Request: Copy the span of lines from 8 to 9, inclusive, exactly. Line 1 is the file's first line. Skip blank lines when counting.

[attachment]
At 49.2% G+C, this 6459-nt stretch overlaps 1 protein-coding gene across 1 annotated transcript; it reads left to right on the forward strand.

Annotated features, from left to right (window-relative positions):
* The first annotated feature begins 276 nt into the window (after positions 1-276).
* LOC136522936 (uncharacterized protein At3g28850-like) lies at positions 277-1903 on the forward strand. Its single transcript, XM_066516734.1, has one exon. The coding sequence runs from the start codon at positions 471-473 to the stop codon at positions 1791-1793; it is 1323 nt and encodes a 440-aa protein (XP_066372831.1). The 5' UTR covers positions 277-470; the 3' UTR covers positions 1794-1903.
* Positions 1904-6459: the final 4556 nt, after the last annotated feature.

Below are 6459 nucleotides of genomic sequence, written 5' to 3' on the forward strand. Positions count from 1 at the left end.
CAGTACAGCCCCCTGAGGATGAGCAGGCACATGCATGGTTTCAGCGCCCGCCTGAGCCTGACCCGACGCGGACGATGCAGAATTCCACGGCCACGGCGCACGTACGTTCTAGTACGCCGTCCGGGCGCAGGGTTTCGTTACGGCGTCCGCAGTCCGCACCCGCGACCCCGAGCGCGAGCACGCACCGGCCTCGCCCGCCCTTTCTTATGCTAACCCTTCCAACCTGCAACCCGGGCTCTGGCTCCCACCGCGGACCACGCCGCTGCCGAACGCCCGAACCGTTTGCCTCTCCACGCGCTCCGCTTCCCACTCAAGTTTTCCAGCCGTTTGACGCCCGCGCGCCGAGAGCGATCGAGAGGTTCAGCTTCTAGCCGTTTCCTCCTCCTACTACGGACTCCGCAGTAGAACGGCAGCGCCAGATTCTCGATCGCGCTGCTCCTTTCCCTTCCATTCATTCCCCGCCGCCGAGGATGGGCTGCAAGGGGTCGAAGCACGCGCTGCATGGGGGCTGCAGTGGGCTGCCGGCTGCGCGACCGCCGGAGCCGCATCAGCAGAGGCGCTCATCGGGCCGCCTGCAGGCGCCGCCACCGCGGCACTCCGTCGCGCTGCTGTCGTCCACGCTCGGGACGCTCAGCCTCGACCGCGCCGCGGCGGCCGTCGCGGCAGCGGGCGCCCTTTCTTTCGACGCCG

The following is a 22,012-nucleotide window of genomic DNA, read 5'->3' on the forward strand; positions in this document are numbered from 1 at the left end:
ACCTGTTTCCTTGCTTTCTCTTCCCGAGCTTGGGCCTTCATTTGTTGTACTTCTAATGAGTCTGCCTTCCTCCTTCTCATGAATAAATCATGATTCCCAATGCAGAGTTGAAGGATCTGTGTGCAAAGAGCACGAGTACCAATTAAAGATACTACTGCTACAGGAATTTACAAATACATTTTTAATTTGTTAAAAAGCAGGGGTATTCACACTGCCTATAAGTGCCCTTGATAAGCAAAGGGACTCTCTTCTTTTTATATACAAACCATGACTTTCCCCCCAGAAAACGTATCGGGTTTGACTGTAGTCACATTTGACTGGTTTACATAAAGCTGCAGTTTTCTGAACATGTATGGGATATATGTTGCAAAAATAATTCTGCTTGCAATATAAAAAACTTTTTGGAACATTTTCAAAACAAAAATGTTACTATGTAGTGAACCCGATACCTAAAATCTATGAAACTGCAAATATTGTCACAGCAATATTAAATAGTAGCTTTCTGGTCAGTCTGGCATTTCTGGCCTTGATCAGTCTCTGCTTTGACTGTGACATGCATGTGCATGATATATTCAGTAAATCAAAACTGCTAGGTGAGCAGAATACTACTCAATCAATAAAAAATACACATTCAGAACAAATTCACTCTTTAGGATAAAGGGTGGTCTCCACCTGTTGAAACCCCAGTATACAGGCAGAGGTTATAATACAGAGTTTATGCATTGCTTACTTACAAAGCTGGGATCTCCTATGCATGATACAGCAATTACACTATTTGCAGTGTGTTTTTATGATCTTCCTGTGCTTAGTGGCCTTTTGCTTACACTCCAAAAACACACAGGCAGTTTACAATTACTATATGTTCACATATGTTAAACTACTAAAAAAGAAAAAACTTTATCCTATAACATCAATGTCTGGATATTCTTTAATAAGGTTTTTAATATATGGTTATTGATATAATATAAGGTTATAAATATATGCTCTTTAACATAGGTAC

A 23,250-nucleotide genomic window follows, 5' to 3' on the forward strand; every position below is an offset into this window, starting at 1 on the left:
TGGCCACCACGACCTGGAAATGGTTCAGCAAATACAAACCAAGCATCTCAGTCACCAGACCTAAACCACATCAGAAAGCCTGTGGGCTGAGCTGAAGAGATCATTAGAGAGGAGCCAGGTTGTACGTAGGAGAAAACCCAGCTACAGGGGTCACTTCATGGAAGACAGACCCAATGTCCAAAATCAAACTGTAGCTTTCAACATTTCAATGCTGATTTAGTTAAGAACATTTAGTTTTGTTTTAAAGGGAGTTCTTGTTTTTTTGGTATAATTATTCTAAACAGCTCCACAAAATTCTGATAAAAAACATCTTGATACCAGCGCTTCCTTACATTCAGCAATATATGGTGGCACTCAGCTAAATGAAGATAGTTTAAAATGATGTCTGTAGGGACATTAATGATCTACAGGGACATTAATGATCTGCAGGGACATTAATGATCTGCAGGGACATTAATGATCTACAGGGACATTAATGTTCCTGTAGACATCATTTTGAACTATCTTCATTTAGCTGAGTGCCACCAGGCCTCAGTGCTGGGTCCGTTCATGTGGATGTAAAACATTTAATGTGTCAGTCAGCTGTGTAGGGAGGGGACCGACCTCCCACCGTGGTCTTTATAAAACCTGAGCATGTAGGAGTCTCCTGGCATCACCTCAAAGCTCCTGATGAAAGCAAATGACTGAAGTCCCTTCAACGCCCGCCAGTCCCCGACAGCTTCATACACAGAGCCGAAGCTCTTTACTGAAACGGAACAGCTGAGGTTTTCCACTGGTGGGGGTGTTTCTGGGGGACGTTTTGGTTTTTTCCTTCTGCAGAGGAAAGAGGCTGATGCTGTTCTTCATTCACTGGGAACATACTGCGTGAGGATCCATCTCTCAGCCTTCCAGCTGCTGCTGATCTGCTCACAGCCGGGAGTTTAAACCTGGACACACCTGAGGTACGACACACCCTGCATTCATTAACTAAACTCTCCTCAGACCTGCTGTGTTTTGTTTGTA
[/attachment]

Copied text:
The following is a 22,012-nucleotide window of genomic DNA, read 5'->3' on the forward strand; positions in this document are numbered from 1 at the left end:
ACCTGTTTCCTTGCTTTCTCTTCCCGAGCTTGGGCCTTCATTTGTTGTACTTCTAATGAGTCTGCCTTCCTCCTTCTCATGAATAAATCATGATTCCCAATGCAGAGTTGAAGGATCTGTGTGCAAAGAGCACGAGTACCAATTAAAGATACTACTGCTACAGGAATTTACAAATACATTTTTAATTTGTTAAAAAGCAGGGGTATTCACACTGCCTATAAGTGCCCTTGATAAGCAAAGGGACTCTCTTCTTTTTATATACAAACCATGACTTTCCCCCCAGAAAACGTATCGGGTTTGACTGTAGTCACATTTGACTGGTTTACATAAAGCTGCAGTTTTCTGAACATGTATGGGATATATGTTGCAAAAATAATTCTGCTTGCAATATAAAAAACTTTTTGGAACATTTTCAAAACAAAAATGTTACTATGTAGTGAACCCGATACCTAAAATCTATGAAACTGCAAATATTGTCACAGCAATATTAAATAGTAGCTTTCTGGTCAGTCTGGCATTTCTGGCCTTGATCAGTCTCTGCTTTGACTGTGACATGCATGTGCATGATATATTCAGTAAATCAAAACTGCTAGGTGAGCAGAATACTACTCAATCAATAAAAAATACACATTCAGAACAAATTCACTCTTTAGGATAAAGGGTGGTCTCCACCTGTTGAAACCCCAGTATACAGGCAGAGGTTATAATACAGAGTTTATGCATTGCTTACTTACAAAGCTGGGATCTCCTATGCATGATACAGCAATTACACTATTTGCAGTGTGTTTTTATGATCTTCCTGTGCTTAGTGGCCTTTTGCTTACACTCCAAAAACACACAGGCAGTTTACAATTACTATATGTTCACATATGTTAAACTACTAAAAAAGAAAAAACTTTATCCTATAACATCAATGTCTGGATATTCTTTAATAAGGTTTTTAATATATGGTTATTGATATAATATAAGGTTATAAATATATGCTCTTTAACATAGGTAC